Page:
Roman Catholic, in fact.. http://en.wikipedia.org/wiki/Steve_L...

And yet... not OK with giving to others in need. Clearly Christ was just winging that part and regretted it later.

Demosthenes wrote:
Tanglebones wrote:
Demosthenes wrote:

Either way, can I assume, based on this statement from him that he is not a Christian? That'd make him an intriguing GOP candidate. :P

Roman Catholic, in fact.. http://en.wikipedia.org/wiki/Steve_L...

And yet... not OK with giving to others in need. Clearly Christ was just winging that part and regretted it later.

I had a former coworker who once told me, with a straight face, that Jesus was a free market capitalist.

People can go through amazing mental gymnastics to validate their beliefs.

ruhk wrote:

I had a former coworker who once told me, with a straight face, that Jesus was a free market capitalist.

People can go through amazing mental gymnastics to validate their beliefs.

They aren't validating their beliefs. They're just making sh*t up to justify how they already think and act. That's why we have garbage like the "gospel of prosperity."

I'm going to quote a great British-Swedish philosopher:

"Cos cognitive dissonance is a bitch." (Sure it was in a completely different context, but hey.)

OG_slinger wrote:
ruhk wrote:

I had a former coworker who once told me, with a straight face, that Jesus was a free market capitalist.

People can go through amazing mental gymnastics to validate their beliefs.

They aren't validating their beliefs. They're just making sh*t up to justify how they already think and act. That's why we have garbage like the "gospel of prosperity."

I'm not saying he was objectively validating his belief, but rather that he was trying to validate it to himself- trying to square his love of money with his worship of a Bronze Age hippy... Which, yes, involved making up a bunch of sh*t.

IMAGE(http://i.imgur.com/AgH2al.jpg)

IMAGE(http://24.media.tumblr.com/d3b3062e9979843930d910b80f7d5c01/tumblr_mriqevMvDX1qcxbdxo1_500.gif)
IMAGE(http://24.media.tumblr.com/50e9ab03a0d2093a66a09daa314e93e1/tumblr_mriqevMvDX1qcxbdxo2_500.gif)

ruhk wrote:
Demosthenes wrote:
Tanglebones wrote:
Demosthenes wrote:

Either way, can I assume, based on this statement from him that he is not a Christian? That'd make him an intriguing GOP candidate. :P

Roman Catholic, in fact.. http://en.wikipedia.org/wiki/Steve_L...

And yet... not OK with giving to others in need. Clearly Christ was just winging that part and regretted it later.

I had a former coworker who once told me, with a straight face, that Jesus was a free market capitalist.

People can go through amazing mental gymnastics to validate their beliefs.

Free Market Capitalism did not even exist then. Gesh people need to learn history and the Bible. Jesus avoided talking about government and its role and when confronted directly with a question about it he arguably dodged the question (Is it lawful to pay taxes to Caesar? Render unto Caesar the things that are Caesar's. See Matthew 22:17-22). He did pay taxes himself (See Matthew 17:24-27). In general you get the impression that economic matters were not something he really talked about beyond support for the poor, sick, and otherwise afflicted.

I think you can have a valid discussion on if Jesus's admonitions to care for the poor applies to governments in the same way as individuals, but most people that spout ahistorical ignorance like this are just not in that place.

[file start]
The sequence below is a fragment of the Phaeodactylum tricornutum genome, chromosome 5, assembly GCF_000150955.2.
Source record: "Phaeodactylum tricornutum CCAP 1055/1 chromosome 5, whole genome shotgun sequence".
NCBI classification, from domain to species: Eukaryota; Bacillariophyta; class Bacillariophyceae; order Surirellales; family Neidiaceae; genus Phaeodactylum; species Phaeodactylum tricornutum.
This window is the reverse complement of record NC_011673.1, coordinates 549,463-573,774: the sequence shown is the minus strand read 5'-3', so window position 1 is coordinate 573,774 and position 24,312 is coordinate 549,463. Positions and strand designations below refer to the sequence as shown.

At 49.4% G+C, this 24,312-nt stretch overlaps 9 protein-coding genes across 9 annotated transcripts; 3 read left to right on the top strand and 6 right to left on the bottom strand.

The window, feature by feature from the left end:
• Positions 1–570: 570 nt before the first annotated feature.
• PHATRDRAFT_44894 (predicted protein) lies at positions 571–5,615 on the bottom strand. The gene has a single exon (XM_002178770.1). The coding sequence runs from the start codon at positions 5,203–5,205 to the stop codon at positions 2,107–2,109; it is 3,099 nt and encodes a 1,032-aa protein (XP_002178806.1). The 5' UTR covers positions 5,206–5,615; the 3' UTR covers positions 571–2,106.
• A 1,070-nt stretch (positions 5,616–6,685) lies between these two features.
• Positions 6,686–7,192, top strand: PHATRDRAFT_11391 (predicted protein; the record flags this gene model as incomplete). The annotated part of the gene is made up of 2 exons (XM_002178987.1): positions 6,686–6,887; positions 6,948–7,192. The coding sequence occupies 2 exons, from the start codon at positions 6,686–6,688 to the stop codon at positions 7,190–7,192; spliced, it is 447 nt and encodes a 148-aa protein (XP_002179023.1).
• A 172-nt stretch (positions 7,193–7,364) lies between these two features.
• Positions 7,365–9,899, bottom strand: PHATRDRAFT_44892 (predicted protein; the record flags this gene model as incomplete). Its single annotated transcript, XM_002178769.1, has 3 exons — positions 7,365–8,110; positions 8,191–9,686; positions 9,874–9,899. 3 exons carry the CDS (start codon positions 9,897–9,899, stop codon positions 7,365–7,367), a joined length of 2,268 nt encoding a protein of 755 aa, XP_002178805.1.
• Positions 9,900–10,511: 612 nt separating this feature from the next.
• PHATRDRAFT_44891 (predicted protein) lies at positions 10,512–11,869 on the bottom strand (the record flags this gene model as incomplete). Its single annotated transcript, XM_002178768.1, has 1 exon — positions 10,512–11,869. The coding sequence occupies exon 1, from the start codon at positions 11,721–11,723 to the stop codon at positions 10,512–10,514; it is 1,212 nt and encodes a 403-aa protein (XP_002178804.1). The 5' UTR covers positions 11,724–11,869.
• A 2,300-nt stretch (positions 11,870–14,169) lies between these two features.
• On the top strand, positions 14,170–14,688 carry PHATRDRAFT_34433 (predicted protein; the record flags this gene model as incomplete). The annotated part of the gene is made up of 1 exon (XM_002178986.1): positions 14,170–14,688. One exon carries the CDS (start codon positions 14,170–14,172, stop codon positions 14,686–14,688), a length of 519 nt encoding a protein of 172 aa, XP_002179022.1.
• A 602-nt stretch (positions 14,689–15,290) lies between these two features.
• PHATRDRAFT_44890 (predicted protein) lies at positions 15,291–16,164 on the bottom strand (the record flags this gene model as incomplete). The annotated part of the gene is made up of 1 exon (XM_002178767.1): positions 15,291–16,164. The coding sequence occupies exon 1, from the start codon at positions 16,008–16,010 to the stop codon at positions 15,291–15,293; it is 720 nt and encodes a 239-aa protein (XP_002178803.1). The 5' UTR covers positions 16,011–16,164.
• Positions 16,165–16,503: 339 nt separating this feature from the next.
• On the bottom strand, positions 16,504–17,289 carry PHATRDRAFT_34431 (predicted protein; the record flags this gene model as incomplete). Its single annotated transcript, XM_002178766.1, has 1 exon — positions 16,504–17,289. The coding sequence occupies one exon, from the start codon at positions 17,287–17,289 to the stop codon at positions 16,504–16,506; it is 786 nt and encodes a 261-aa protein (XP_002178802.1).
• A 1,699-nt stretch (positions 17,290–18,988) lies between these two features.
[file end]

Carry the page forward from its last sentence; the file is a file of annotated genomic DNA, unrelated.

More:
The way I read that is that Jesus advocated separation of Church and State.

But, he was very antagonistic of the wealthy, the parable of the camel and the eye of the needle more or less states wealth of itself is sinful.

LarryC wrote:

The way I read that is that Jesus advocated separation of Church and State.

There was not any concept of that back then, so that is doubtful or if I am being harsh, ahistorical.

The concept in the ancient Western world was that religious and political affiliations had to align is some way even loosely, e.g. the Emperor's sacrifices at passover, and idea that predominated until at least the 18th century in the West. What Christ is saying is, IMHO is that those two things do not have to align as tightly as some might say, or in other words that you could acknowledge a political power in this world that is not holy (which is related to but not quite the same as separation of church and state as we think of the whole concept now, perhaps a necessary condition for it). There is a whole cultural overlay that I will not go into.

KingGorilla wrote:

But, he was very antagonistic of the wealthy, the parable of the camel and the eye of the needle more or less states wealth of itself is sinful.

Yes and no. It is unclear if he is talking about wealth itself or what wealthy people did at his time and place.

As a note, it is probable that at least some of the Apostles were wealthy in a kind of ancient upper middle class way. Luke was a physician; Matthew was either a tax official or a tax farmer in the Roman sense (a kind of subcontractor, to use the modern term, to the government that collected taxes and got to keep a percentage); Peter, James, and John, seemed to be in the fishing business together, and they seemed to have multiple boats from what little we have from the Gospels.

I think it is fair to say at a minimum wealth in the Gospels is at least treated as more of obstacle to a harmonious life with God than anything else. If there is a choice between serving wealth and serving God you should pick God. If there is a choice between serving wealth or serving your fellow man, then serve your fellow man. Personally I don't think He meant this as an absolute, in that people were still to work and make a living, rather, these things should be priorities in one's life.